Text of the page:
Sunday, August 14, 2005

The Things that Nobody Ever Told You About Hanabi

“You are turning into a COMPLETE Japanese!”

Jason said to me when I told him I’d be leaving the house at 2:30pm to meet my friend Tanya at Odaiba seaside park in time to watch the Tokyo Bay fireworks (hanabi) show. Jason, on the other hand, would have nothing to do with the hot and humid weather, the crazy crowds, or the you’ve-gotta-be-there-four-hours-before-the-show crap. So I embarked on my first hanabi trip of the year alone with camera, tripod and picnic food in tow.

Why does she need to leave so early, you say? Let me enlighten you.

First of all, I’ll have you know that leaving one’s house five hours before the show even though one lives only half an hour away from Tokyo Bay is in fact not early at all. By the time I got to Shinbashi station to change to the monorail (Yurikamome) there were so many people going the same direction that it took me half an hour to buy the train ticket. Secondly, the reason I didn’t have to go until so LATE, was because Tanya’s friend who lives in Odaiba (Tokyo’s manmade island) went to the beach at 8am to secure a place for the rest of the group. Thirdly, if you don’t arrive at the beach early enough, even if you have friends nice enough to reserve a space for you, you may never find them in the sea of people on the beach (seriously, you have no idea how many people can pack into a tiny stretch of beach), especially after dark.

So you see? You have to have the right mind-set for an event like this. The hanabi is not a single event (it also involves eating tons of food and drinking copious amount of alcohol before, during and after the show), nor should you expect to sit under the cool summer sky and enjoy an hour-long spectacular show without paying some price.

This year, the price included:
- Waiting in line for 30 minutes to buy my monorail ticket (lesson #1: have prepaid train card ready in situations like this).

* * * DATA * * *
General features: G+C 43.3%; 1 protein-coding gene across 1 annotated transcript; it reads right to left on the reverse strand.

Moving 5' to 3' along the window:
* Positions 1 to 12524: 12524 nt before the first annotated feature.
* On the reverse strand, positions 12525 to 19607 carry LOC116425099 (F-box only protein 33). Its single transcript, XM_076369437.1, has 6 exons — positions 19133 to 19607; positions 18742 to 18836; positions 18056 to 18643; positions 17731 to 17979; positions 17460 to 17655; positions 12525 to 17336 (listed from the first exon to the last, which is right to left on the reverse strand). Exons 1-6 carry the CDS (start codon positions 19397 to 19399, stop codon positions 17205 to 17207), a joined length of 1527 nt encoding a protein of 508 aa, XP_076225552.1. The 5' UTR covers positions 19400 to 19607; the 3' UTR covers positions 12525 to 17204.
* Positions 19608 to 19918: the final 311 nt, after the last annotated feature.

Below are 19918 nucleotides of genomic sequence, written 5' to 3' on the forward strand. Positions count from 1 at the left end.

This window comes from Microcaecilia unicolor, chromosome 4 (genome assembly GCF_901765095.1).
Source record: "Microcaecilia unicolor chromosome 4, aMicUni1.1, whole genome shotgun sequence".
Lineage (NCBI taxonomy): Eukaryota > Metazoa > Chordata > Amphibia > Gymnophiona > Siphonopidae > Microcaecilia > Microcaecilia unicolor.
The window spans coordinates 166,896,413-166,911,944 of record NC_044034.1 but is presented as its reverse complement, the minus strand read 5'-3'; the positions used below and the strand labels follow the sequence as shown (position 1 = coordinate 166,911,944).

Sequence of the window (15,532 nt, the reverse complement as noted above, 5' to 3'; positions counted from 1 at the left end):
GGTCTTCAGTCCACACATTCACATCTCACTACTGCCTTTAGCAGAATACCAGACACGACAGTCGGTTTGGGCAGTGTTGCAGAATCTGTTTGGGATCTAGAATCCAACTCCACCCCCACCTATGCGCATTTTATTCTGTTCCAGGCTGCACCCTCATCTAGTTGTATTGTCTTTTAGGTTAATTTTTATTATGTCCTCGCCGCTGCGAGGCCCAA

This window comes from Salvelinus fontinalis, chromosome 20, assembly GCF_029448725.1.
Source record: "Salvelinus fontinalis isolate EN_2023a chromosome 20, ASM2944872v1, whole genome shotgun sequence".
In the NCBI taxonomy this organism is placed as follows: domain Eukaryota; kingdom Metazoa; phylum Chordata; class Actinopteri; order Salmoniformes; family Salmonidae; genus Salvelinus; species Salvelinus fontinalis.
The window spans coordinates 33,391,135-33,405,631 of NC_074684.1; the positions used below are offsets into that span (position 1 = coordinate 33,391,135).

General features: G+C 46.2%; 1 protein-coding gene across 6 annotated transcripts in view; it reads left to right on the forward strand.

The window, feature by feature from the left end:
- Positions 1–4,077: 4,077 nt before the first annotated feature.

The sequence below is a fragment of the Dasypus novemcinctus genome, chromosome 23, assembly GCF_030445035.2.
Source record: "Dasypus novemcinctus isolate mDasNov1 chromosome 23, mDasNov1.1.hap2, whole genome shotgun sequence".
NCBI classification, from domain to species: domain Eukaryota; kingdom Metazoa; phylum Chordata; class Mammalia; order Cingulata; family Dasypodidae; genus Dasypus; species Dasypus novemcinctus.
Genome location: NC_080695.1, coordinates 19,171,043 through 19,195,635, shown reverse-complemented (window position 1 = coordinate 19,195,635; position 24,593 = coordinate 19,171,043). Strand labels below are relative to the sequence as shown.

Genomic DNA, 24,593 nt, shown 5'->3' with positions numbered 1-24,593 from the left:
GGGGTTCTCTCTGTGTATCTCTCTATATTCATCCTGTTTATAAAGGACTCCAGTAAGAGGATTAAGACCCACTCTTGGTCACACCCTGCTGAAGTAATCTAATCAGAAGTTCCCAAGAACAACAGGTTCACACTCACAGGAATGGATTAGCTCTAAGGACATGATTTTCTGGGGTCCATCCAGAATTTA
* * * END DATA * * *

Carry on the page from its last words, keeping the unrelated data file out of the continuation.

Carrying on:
- Taking shelter under a tarp when it rained for one hour just before the show, getting sand into everything (lesson #2: bring umbrella even if it was sunny when you left the house)
- Running back and forth between the monorail station, the JR station, and the water taxi station after the show trying to figure out which has the shortest line (lesson #3: don’t linger after the show. Better yet, get up and leave before the finale)
- Lining up in the street for 40 minutes to set foot into the monorail station (see lesson#3)
- Getting caught in a downpour when I got out of the train station so I had to call Jason to come and pick me up (see lesson #2)

Next year, we’ll try to get even closer. (More photos here.)


Anonymous said...

Hi! I found your log from

I was wondering when you began to learn Japanese, or were you raised in a Japanese speaking household? I currently only know a few phrases, and I'm going to be a junior in high school. I'd like to go to, maybe even live in Japan someday. I was wondering if it is possible to just learn it in college, or if I should be desperately searching for a way to learn it. (it is not offered at my school)

Also, when you worked in Japan, what did you do?


Cat, United States

Lynn said...

Cat, welcome to my blog!

To answer your question, I studied Japanese when I got to Japan (at 27). Prior to that I had no knowledge of Japanese. If you're still in high school, and your school doesn't offer Japanese lessons, I would say the best way is to go for an exchange program in Japan. Living with a host family in an all Japanese environment is the best way to learn. My speaking ability didn't really improve until I started working and was forced to speak.

To answer your second quesstion: I worked for a major Japanese pharmaceutical firm for three years before calling it quits. Although I have a doctorate degree in the field, being fluent in Japanese by then was the determining factor in getting that job.

Good luck to you and I hope you make it to Japan!